However, some one hard pressed by this argument may have recourse to the opinion of those who reject this Epistle as not being Paul’s; against whom I must at some other time use other arguments to prove that it is Paul’s. At present I shall adduce from the Gospel what Jesus Christ testifies concerning the prophets, together with a story which He refers to, but which is not found in the Old Testament, since in it also there is a scandal against unjust judges in Israel. The words of our Saviour run thus: Woe unto you, scribes and Pharisees, hypocrites because you build the tombs of the prophets, and garnish the sepulchres of the righteous, and say, If we had been in the days of our fathers, we would not have been partaken with them in the blood of the prophets. Wherefore be witnesses unto yourselves, that you are the children of them which killed the prophets. Fill up then the measure of your fathers. You serpents, you generation of vipers, how can you escape the damnation of Gehenna? Wherefore, behold, I send unto you prophets, and wise men, and scribes; and some of them you shall kill and crucify; and some of them shall you scourge in your synagogues, and persecute them from city to city: that upon you may come all the righteous blood shed upon the earth, from the blood of righteous Abel unto the blood of Zacharias, son of Barachias, whom you slew between the temple and the altar. Verily I say unto you, All these things shall come upon this generation. And what follows is of the same tenor: O Jerusalem, Jerusalem, you that killest the prophets, and stone them which are sent unto you, how often would I have gathered your children together, even as a hen gathers her chickens under her wings, and you would not! Behold, your house is left unto you desolate.

Let us see now if in these cases we are not forced to the conclusion, that while the Saviour gives a true account of them, none of the Scriptures which could prove what He tells are to be found. For they who build the tombs of the prophets and garnish the sepulchres of the righteous, condemning the crimes their fathers committed against the righteous and the prophets, say, If we had been in the days of our fathers, we would not have been partakers with them in the blood of the prophets. In the blood of what prophets, can any one tell me? For where do we find anything like this written of Esaias, or Jeremias, or any of the twelve, or Daniel? Then about Zacharias the son of Barachias, who was slain between the temple and the altar, we learn from Jesus only, not knowing it otherwise from any Scripture. Wherefore I think no other supposition is possible, than that they who had the reputation of wisdom, and the rulers and elders, took away from the people every passage which might bring them into discredit among the people. We need not wonder, then, if this history of the evil device of the licentious elders against Susanna is true, but was concealed and removed from the Scriptures by men themselves not very far removed from the counsel of these elders.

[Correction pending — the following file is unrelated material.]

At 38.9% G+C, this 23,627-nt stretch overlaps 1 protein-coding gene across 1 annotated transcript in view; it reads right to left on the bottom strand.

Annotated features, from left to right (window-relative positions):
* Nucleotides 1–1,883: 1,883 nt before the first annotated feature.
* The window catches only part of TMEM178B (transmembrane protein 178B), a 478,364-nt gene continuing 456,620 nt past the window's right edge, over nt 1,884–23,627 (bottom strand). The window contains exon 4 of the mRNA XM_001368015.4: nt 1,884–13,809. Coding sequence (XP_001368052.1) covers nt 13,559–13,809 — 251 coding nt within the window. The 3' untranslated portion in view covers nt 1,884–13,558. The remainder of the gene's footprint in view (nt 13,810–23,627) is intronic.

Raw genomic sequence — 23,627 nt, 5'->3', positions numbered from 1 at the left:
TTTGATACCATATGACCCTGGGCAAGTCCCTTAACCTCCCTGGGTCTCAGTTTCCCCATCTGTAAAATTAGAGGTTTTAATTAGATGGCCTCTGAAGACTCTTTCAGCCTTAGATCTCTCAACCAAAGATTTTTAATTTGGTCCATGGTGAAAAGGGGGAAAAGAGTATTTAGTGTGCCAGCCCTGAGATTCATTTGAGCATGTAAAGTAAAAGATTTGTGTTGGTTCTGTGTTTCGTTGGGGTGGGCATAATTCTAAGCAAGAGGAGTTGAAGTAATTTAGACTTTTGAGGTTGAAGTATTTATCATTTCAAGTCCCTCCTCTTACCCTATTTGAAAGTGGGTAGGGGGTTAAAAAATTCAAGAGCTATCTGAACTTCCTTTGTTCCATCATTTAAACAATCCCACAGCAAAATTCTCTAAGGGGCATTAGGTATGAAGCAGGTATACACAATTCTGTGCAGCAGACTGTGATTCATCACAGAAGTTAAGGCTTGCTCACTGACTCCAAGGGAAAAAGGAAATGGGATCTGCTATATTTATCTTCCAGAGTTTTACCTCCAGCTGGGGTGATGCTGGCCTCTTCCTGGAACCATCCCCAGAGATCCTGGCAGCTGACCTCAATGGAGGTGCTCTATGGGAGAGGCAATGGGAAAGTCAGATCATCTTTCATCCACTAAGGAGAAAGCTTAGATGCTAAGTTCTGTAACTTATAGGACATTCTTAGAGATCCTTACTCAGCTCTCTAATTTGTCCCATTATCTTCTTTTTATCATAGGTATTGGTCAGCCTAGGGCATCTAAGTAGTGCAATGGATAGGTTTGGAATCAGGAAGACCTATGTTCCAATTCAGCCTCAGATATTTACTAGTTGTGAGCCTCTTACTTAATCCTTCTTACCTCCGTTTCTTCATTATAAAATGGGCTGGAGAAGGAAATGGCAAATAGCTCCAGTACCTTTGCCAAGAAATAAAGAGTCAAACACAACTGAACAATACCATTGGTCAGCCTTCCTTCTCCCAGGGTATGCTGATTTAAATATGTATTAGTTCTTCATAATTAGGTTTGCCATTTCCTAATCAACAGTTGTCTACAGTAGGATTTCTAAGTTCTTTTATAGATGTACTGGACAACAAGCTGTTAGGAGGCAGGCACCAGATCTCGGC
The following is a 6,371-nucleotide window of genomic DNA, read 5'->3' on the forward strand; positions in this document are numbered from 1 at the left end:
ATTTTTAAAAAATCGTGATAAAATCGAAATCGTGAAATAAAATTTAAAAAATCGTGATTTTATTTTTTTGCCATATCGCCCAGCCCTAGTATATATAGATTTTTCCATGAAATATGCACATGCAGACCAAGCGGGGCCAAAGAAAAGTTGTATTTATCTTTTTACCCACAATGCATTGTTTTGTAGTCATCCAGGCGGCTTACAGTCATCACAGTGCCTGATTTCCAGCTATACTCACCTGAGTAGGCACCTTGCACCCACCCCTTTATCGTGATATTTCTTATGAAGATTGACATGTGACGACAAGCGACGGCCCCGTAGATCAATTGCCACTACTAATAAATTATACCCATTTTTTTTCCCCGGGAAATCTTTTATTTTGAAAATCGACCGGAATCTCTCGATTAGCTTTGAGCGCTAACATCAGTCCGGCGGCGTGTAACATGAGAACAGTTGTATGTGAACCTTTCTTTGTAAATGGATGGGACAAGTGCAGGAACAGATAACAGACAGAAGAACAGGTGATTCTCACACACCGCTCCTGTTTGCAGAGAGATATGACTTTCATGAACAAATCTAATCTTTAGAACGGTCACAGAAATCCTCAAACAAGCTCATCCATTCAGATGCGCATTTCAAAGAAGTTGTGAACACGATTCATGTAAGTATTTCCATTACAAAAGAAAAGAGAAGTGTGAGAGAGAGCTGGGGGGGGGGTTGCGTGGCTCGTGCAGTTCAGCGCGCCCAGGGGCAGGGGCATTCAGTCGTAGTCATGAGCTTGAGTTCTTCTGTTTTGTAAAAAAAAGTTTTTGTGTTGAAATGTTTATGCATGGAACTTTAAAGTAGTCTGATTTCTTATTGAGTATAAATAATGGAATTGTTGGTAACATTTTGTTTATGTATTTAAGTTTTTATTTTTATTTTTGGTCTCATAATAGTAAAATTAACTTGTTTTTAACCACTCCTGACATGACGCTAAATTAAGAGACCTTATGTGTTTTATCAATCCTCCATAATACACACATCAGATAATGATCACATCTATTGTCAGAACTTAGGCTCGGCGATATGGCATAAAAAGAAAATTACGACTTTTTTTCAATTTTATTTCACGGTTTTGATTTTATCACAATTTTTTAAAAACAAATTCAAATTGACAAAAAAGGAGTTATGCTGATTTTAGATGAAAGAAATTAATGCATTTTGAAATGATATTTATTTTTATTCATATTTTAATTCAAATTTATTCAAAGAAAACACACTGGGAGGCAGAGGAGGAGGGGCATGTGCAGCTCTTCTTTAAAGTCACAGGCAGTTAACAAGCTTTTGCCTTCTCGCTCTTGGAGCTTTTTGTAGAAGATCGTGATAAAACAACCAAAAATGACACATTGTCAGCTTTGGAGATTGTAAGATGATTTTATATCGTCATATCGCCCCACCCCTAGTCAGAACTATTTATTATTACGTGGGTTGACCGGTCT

In the Acts of the Apostles also, Stephen, in his other testimony, says, Which of the prophets have not your fathers persecuted? And they have slain them which showed before of the coming of the Just One; of whom you have been now the betrayers and murderers. That Stephen speaks the truth, every one will admit who receives the Acts of the Apostles; but it is impossible to show from the extant books of the Old Testament how with any justice he throws the blame of having persecuted and slain the prophets on the fathers of those who believed not in Christ. And Paul, in the first Epistle to the Thessalonians, testifies this concerning the Jews: For you, brethren, became followers of the Churches of God which in Judea are in Christ Jesus: for you also have suffered like things of your own countrymen, even as they have of the Jews; who both killed the Lord Jesus and their own prophets, and have persecuted us; and they please not God, and are contrary to all men. What I have said is, I think, sufficient to prove that it would be nothing wonderful if this history were true, and the licentious and cruel attack was actually made on Susanna by those who were at that time elders, and written down by the wisdom of the Spirit, but removed by these rulers of Sodom, as the Spirit would call them. (Letter to Africanus)